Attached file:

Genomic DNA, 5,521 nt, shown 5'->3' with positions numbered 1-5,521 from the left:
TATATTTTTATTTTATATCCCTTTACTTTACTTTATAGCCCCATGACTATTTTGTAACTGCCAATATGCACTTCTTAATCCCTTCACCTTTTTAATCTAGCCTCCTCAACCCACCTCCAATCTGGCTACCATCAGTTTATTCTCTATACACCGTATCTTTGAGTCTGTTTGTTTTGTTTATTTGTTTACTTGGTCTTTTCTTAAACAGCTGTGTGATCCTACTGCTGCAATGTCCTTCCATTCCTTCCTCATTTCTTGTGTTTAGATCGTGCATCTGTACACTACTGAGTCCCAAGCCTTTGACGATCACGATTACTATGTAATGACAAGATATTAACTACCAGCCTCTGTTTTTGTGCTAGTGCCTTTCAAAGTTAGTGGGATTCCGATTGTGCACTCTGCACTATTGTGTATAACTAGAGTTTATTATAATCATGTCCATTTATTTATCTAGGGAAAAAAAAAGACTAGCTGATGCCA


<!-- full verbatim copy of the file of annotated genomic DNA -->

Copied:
Genomic DNA, 5,521 nt, shown 5'->3' with positions numbered 1-5,521 from the left:
TATATTTTTATTTTATATCCCTTTACTTTACTTTATAGCCCCATGACTATTTTGTAACTGCCAATATGCACTTCTTAATCCCTTCACCTTTTTAATCTAGCCTCCTCAACCCACCTCCAATCTGGCTACCATCAGTTTATTCTCTATACACCGTATCTTTGAGTCTGTTTGTTTTGTTTATTTGTTTACTTGGTCTTTTCTTAAACAGCTGTGTGATCCTACTGCTGCAATGTCCTTCCATTCCTTCCTCATTTCTTGTGTTTAGATCGTGCATCTGTACACTACTGAGTCCCAAGCCTTTGACGATCACGATTACTATGTAATGACAAGATATTAACTACCAGCCTCTGTTTTTGTGCTAGTGCCTTTCAAAGTTAGTGGGATTCCGATTGTGCACTCTGCACTATTGTGTATAACTAGAGTTTATTATAATCATGTCCATTTATTTATCTAGGGAAAAAAAAAGACTAGCTGATGCCA